The papyrus was written around 150 AD by a scribe named Petaus, who lived in the village of Ptolemais Hormou, modern El-Lahun.  It is currently held in Cologne, where the inventory number is P.376.

The author who dictated the letter to the scribe was named Julius Placidus.  The letter was addressed to his father, Herclanus.  It concerned the purchase of books from a dealer who came to him.

The text is transcribed here (and rather better than I can manage in WordPress):

Recto:

Ἰούλιος Πλάκ[ι]δος Ἡρκλανῶι τῶι
πατρὶ χαίρειν.
Δεῖος γενόμενος παρʼ ἡμε[ῖ]ν ἐπέδει-
ξεν μὲν ἡμεῖν(*) τὰς μεμβρά-
νας ἕ̣ξ̣ .  ἐκεῖθεν μὲν οὐδὲν ἐξελε-
ξάμεθα, ἄλλα δὲ ὀ̣κτὼ ἀντεβά-
λ[ο]μεν, εἰς ἃ ἔδωκα ἐπὶ λόγου (δραχμὰς) ρ.
προνοήσεις μέντοι ̣ ̣ω[ ̣]τα.
τα̣[ ̣] ̣ ̣[ ̣] ̣ ̣ ̣ ̣α ἡμεῖν γενέσθαι.
[ἐρ]ρῶσθ[αί] σε εὔχ̣ο̣μαι.

Verso:

…̣ ̣[ ̣] ̣[ -ca.?- ] π̣α̣ρ̣[ὰ]

Ἰουλ(ίου) Πλακί[δ](ου) ̣ ̣ ̣ο̣ ̣ ̣ ̣ν̣ο̣ς̣

Translation:

“Julius Placidus to his father Herclanus, greeting. Dius came to us and showed us six parchment codices (tas membranas hex). We selected none of those, but we collated (antebalomen) eight, for which I paid on account 100 drachmas. You will be on the lookout in any case. . . I hope you are well. . .by Julius Placidus.”[1]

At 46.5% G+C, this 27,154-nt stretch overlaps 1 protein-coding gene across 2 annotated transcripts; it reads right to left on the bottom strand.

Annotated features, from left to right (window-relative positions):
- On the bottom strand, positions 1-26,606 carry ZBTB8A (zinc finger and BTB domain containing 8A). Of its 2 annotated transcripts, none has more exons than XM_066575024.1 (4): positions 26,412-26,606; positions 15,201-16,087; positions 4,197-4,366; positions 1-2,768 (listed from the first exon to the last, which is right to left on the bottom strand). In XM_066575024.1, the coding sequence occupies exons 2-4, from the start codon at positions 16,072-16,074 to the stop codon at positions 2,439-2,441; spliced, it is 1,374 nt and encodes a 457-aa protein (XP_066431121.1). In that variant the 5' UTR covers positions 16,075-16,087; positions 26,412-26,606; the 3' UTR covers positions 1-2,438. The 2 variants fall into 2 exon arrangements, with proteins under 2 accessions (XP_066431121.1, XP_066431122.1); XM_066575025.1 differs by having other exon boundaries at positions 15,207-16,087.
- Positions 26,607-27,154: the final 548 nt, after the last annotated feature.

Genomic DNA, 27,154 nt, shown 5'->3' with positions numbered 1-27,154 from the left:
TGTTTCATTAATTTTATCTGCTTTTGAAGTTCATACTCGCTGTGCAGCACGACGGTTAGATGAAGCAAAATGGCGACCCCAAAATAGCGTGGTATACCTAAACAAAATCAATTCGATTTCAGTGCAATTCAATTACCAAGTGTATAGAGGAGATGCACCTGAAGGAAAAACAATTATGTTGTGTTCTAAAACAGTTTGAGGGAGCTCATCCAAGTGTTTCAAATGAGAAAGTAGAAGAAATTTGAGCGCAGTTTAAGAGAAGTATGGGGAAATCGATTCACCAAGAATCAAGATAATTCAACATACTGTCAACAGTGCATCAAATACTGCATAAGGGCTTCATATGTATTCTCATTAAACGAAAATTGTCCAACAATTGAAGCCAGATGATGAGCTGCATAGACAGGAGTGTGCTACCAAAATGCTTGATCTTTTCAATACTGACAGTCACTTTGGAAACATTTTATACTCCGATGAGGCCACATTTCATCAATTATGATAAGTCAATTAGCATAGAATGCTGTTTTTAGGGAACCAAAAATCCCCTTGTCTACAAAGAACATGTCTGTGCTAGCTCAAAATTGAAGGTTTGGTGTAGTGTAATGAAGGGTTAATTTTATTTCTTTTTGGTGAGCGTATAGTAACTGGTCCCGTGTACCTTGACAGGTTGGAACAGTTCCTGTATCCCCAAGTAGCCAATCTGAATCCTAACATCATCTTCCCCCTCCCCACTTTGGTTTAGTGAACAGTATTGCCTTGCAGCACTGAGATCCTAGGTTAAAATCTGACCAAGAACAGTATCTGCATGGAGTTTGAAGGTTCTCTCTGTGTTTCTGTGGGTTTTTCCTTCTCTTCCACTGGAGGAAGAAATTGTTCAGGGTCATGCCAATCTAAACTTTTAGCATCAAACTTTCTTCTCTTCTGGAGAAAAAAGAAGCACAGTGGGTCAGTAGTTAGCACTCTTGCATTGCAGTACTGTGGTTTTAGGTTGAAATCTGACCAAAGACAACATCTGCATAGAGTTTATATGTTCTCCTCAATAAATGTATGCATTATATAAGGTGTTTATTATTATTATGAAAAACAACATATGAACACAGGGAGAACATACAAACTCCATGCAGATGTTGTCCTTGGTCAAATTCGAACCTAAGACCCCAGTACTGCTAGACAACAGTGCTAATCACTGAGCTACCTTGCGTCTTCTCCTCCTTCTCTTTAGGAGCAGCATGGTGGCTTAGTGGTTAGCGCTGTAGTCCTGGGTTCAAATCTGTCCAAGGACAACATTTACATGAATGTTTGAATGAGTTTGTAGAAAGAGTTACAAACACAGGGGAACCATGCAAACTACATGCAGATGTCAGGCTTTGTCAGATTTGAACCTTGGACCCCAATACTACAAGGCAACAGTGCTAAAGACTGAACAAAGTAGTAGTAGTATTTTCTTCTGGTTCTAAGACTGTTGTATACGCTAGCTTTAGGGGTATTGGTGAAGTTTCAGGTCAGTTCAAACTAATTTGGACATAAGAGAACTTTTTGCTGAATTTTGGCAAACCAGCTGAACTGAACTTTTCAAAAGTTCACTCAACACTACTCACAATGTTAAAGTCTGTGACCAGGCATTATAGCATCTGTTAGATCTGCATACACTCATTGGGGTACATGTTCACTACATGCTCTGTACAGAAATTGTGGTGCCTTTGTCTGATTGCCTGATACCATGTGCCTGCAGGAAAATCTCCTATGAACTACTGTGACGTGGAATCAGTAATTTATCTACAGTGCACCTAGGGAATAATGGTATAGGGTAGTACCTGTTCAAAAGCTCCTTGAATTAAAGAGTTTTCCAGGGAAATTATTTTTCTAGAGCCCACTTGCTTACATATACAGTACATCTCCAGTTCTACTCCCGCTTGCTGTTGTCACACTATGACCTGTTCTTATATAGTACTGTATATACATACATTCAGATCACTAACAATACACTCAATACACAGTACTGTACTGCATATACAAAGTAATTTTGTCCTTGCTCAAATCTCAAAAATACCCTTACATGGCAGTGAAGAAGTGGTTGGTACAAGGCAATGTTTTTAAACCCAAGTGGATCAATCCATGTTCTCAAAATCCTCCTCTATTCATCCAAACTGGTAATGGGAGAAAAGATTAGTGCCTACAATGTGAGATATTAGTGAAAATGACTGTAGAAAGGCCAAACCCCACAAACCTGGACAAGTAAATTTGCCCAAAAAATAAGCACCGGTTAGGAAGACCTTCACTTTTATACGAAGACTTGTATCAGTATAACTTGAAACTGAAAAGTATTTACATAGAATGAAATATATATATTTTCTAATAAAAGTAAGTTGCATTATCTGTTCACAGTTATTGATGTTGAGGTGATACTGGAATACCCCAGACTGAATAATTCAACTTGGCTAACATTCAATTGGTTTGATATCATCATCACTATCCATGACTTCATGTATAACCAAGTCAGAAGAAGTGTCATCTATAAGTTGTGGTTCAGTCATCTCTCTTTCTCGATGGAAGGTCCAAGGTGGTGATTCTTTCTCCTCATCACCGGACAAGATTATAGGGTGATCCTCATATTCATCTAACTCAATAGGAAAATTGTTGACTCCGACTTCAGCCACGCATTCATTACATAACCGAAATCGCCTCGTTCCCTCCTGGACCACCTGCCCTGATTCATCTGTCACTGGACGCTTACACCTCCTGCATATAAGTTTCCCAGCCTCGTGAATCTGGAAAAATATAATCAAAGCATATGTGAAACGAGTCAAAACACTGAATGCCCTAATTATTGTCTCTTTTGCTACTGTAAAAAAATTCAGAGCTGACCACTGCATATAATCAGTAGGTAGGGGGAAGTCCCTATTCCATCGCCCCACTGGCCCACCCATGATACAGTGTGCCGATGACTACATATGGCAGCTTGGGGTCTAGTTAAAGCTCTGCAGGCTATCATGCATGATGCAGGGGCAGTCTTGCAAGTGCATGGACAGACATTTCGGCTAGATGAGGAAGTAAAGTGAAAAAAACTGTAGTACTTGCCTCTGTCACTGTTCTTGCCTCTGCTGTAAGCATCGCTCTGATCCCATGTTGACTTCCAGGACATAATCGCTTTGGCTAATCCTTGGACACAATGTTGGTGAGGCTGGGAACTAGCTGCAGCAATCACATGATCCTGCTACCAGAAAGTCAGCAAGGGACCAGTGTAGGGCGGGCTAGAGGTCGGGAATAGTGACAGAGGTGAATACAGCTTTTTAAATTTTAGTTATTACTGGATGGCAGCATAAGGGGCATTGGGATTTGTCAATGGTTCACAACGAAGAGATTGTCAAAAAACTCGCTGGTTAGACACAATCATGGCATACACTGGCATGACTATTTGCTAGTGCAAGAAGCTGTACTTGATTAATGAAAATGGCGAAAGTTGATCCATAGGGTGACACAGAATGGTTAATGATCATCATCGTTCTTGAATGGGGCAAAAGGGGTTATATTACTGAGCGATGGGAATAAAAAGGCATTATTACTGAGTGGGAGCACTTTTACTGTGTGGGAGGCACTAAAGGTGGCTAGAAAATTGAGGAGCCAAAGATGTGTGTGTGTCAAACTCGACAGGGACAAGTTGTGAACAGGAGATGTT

The papyrus is interesting as demonstrating the activities of a bookseller, travelling to his customer.  He had six “parchments”, but Julius Placidus didn’t buy them.  The other eight items, which they “collated”, or “compared” (with copies they already had?) were presumably books on papyrus, the normal material.

The “parchments” are translated above as “parchment codices”, which they probably were.  The first codices were made of wood, in the form of tablets inset with wax, and they were used for exercises or notes.  The wax could be erased easily.  Folded leaves of parchment were the next alternative to these wax tablets, as parchment can also be erased by scraping with a knife.  These notebooks may have been used for the autograph of at least some of the gospels, since early copies of these works are usually in codex form.  But they were mainly used by tradesmen, and literary works were usually on the traditional roll.  The poet Martial extols the value of the parchment codex, ca. 100 AD, in his early work, but as he grew more famous, those encomiums vanish and his books are for sale in roll format.  The eight books of unspecified material were perhaps papyrus rolls.